ADHD intervention

Researchers will test parenting education program in pediatric practices

Most toddlers go through the “terrible twos,” the developmental stage marked by temper tantrums, willfulness and aggression. But researchers have found that children with significant behavioral problems at this young age are at increased risk of developing Attention Deficit Hyperactivity Disorder (ADHD) later on.

Dr. Ellen C. Perrin and her research team will determine if educating parents of toddlers with significant behavior problems can prevent an ADHD diagnosis later on. © JODI HILTON

Researchers at the Floating Hospital for Children are evaluating one possible intervention. By teaching parents of at-risk toddlers advanced parenting strategies, they hope to improve children’s behavior problems at a young age, thereby reducing their risk of developing ADHD or another behavior problem, Oppositional Defiant Disorder, characterized by uncooperative and hostile behavior.

With the support of a $3.3 million grant from the National Institute of Mental Health, Dr. Ellen C. Perrin, professor of pediatrics at Tufts, and her colleagues will evaluate the effectiveness of their Advanced Parenting Education Program in nine pediatric practices and three urban health centers in eastern Massachusetts. Pediatricians will give parents a short questionnaire to screen their two- and three-year-olds for elevated impulsivity, aggression, oppositionality (willfulness) and diminished attention.

Nascent evidence
“We’re not making any diagnoses,” says Perrin, director of the Floating Hospital’s Division of Developmental-Behavioral Pediatrics and of the Center for Children with Special Needs. “We’re screening for early evidence of the kinds of behavior that eventually might lead to a diagnosis” of ADHD or Oppositional Defiant Disorder (ODD).

Parents of kids with these behaviors will be invited to join a parenting education program. Based on the well-tested “Incredible Years” program developed by psychologist Carolyn Webster-Stratton, the education program gives parents guidelines for reducing their children’s aggression and behavior problems and increasing their social competence. Though Incredible Years has a proven track record, it’s never been tested in clinical pediatric settings or with children at such a young age.

The parenting groups will meet for two hours each week at the pediatric offices where two instructors—one a member of Perrin’s team, one an office employee—will present the course in 10 sessions. To measure parents’ success with the program, they will fill out self-assessment forms, and three times during the 10 sessions, they will be video-taped interacting with their children under a set of structured circumstances. “It’s a snapshot, but it does seem to represent the reality of children’s interactions with their parents,” says R. Christopher Sheldrick, assistant professor of pediatrics and the project’s primary co-investigator.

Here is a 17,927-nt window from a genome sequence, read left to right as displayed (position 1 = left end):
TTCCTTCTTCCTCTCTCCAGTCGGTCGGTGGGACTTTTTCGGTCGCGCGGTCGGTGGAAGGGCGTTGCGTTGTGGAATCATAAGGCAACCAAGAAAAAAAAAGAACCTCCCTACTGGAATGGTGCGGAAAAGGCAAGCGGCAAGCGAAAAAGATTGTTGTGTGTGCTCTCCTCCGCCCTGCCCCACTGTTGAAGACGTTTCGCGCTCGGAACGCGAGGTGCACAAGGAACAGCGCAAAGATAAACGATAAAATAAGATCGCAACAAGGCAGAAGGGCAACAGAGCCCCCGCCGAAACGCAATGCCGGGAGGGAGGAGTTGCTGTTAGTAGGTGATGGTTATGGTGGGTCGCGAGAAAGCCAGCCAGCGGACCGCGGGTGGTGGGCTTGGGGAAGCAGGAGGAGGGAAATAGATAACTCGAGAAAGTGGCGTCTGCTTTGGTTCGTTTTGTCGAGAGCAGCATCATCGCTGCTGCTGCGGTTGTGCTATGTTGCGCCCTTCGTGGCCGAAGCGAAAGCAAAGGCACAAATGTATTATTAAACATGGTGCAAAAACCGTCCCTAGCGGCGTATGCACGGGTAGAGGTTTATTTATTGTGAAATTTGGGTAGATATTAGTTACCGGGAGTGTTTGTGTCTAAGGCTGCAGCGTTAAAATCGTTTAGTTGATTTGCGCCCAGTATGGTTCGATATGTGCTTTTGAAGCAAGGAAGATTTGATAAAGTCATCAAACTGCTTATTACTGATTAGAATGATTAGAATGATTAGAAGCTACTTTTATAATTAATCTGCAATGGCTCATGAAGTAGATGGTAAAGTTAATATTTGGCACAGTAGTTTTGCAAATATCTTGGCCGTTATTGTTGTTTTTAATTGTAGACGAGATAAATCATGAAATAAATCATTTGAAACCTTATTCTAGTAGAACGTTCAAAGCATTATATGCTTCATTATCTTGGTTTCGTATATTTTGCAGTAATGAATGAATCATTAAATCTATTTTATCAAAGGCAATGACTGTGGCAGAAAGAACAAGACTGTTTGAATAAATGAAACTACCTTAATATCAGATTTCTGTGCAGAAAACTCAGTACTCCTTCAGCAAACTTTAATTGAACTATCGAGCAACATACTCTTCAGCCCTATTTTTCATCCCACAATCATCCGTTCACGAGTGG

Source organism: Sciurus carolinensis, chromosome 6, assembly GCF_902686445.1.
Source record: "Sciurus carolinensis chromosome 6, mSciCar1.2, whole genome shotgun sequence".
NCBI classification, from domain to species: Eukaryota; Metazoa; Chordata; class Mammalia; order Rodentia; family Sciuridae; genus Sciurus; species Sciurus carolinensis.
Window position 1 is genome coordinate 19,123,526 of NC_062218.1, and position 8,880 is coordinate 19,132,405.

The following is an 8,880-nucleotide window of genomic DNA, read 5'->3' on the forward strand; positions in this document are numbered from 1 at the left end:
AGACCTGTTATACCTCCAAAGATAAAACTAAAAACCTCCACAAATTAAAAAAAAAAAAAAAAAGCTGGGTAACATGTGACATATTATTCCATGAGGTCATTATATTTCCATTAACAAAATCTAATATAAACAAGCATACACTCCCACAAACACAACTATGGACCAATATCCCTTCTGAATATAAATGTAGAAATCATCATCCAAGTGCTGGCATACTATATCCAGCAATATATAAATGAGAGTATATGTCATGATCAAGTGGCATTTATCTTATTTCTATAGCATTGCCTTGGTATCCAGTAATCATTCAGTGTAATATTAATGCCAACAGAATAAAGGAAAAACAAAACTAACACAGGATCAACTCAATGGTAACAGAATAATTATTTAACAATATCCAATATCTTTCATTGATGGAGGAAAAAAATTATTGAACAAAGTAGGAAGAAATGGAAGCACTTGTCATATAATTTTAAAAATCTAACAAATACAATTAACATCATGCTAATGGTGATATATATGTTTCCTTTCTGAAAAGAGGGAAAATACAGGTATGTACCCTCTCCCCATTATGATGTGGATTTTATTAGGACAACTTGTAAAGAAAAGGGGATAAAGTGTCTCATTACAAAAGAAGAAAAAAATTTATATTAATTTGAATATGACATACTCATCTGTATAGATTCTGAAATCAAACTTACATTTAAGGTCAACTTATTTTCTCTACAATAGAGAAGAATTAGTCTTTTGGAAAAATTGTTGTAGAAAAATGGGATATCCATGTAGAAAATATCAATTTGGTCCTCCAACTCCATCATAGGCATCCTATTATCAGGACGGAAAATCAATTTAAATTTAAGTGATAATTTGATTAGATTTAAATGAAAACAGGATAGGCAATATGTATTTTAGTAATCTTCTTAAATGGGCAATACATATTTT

The power of the group
To perfect the methodology for the trial, Perrin’s team conducted a three-year feasibility study in one suburban practice and one urban health center. Jannette McMenamy, assistant professor of behavioral science at Fitchburg State College, helped design the original project and instructed one of the parenting groups in Leominster, Mass. “I’m completely amazed by the power of the group,” says McMenamy, who remains involved in the project as a co-investigator. “The whole equals more than the sum of its parts. When [parents] meet other parents in the same boat, the stigma decreases; the anxiety and the stress decrease.”

The research team also hopes to demonstrate that the program decreases the economic burden of ADHD and other disruptive behavior problems on the health-care system. Though statistics vary widely, the National Institute of Mental Health estimates that ADHD affects five to 10 percent of children. That’s some two million American school kids, or about one child in every classroom in the country.

“Our belief is there could be some savings,” says Perrin, who believes that parents who have gone through the program will be less likely to seek mental health counseling for their children. There is evidence that depressed and distressed parents take their children to hospital emergency rooms and the doctor more often than parents who are more content and have better support systems.

Though the researchers acknowledge that maintaining the program after the study will incur some cost to the pediatric practices—while saving parents and insurers money—their hope is that the educational model will remain in the pediatric practices long after the five-year study ends. “Anybody can do this. It’s not magic,” Perrin says, noting that the program is designed so that when the study is completed, the pediatric practices “can do these [parenting] groups just as we do them. This is an additional service that these pediatricians will be able to offer their patients.”

If the parenting education program is successful, Perrin hopes public funding or insurance reimbursement will make it economically viable in pediatric practice. But the team’s main goal is to learn whether parent education alleviates—and possibly even staves off—the impairments kids with ADHD and ODD experience.

“In our dream world,” Perrin says, “we would get another grant in a few years that would allow us to follow children into elementary school to see if they are less likely to end up with a behavioral diagnosis down the road.”

Jacqueline Mitchell is a senior health sciences writer in Tufts’ Office of Publications. She can be reached at